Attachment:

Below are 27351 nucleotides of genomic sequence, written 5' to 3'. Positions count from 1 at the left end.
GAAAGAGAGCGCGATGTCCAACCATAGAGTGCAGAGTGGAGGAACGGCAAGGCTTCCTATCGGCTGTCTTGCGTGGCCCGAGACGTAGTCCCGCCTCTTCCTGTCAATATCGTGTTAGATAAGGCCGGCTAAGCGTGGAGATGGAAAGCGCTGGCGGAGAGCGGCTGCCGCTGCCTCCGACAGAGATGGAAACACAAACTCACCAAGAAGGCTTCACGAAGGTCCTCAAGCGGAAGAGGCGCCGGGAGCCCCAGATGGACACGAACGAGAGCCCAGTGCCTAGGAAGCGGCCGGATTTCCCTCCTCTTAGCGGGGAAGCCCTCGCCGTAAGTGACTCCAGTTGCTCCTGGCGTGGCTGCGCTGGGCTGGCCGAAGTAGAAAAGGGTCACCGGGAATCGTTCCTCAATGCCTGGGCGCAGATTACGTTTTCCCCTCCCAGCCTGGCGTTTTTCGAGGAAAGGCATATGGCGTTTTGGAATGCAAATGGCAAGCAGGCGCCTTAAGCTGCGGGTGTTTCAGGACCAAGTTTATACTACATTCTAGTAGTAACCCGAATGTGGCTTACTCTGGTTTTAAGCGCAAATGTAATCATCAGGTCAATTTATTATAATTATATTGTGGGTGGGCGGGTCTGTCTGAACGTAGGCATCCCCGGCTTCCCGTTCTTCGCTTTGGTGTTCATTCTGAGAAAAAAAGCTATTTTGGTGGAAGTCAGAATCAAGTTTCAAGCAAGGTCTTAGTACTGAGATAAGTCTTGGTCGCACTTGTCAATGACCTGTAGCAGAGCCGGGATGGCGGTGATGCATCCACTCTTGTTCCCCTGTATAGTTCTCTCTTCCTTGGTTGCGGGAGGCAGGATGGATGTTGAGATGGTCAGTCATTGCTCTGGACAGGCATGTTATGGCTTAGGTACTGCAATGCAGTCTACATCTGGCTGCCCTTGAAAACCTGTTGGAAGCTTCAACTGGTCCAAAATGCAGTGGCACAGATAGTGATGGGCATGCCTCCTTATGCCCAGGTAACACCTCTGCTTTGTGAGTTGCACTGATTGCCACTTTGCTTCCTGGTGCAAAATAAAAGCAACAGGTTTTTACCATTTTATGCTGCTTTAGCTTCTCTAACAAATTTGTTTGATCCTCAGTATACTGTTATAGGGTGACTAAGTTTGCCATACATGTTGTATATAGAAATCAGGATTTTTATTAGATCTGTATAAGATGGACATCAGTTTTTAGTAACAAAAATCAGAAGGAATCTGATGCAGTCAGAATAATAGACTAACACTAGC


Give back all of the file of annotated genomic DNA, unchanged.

Below are 27351 nucleotides of genomic sequence, written 5' to 3'. Positions count from 1 at the left end.
GAAAGAGAGCGCGATGTCCAACCATAGAGTGCAGAGTGGAGGAACGGCAAGGCTTCCTATCGGCTGTCTTGCGTGGCCCGAGACGTAGTCCCGCCTCTTCCTGTCAATATCGTGTTAGATAAGGCCGGCTAAGCGTGGAGATGGAAAGCGCTGGCGGAGAGCGGCTGCCGCTGCCTCCGACAGAGATGGAAACACAAACTCACCAAGAAGGCTTCACGAAGGTCCTCAAGCGGAAGAGGCGCCGGGAGCCCCAGATGGACACGAACGAGAGCCCAGTGCCTAGGAAGCGGCCGGATTTCCCTCCTCTTAGCGGGGAAGCCCTCGCCGTAAGTGACTCCAGTTGCTCCTGGCGTGGCTGCGCTGGGCTGGCCGAAGTAGAAAAGGGTCACCGGGAATCGTTCCTCAATGCCTGGGCGCAGATTACGTTTTCCCCTCCCAGCCTGGCGTTTTTCGAGGAAAGGCATATGGCGTTTTGGAATGCAAATGGCAAGCAGGCGCCTTAAGCTGCGGGTGTTTCAGGACCAAGTTTATACTACATTCTAGTAGTAACCCGAATGTGGCTTACTCTGGTTTTAAGCGCAAATGTAATCATCAGGTCAATTTATTATAATTATATTGTGGGTGGGCGGGTCTGTCTGAACGTAGGCATCCCCGGCTTCCCGTTCTTCGCTTTGGTGTTCATTCTGAGAAAAAAAGCTATTTTGGTGGAAGTCAGAATCAAGTTTCAAGCAAGGTCTTAGTACTGAGATAAGTCTTGGTCGCACTTGTCAATGACCTGTAGCAGAGCCGGGATGGCGGTGATGCATCCACTCTTGTTCCCCTGTATAGTTCTCTCTTCCTTGGTTGCGGGAGGCAGGATGGATGTTGAGATGGTCAGTCATTGCTCTGGACAGGCATGTTATGGCTTAGGTACTGCAATGCAGTCTACATCTGGCTGCCCTTGAAAACCTGTTGGAAGCTTCAACTGGTCCAAAATGCAGTGGCACAGATAGTGATGGGCATGCCTCCTTATGCCCAGGTAACACCTCTGCTTTGTGAGTTGCACTGATTGCCACTTTGCTTCCTGGTGCAAAATAAAAGCAACAGGTTTTTACCATTTTATGCTGCTTTAGCTTCTCTAACAAATTTGTTTGATCCTCAGTATACTGTTATAGGGTGACTAAGTTTGCCATACATGTTGTATATAGAAATCAGGATTTTTATTAGATCTGTATAAGATGGACATCAGTTTTTAGTAACAAAAATCAGAAGGAATCTGATGCAGTCAGAATAATAGACTAACACTAGC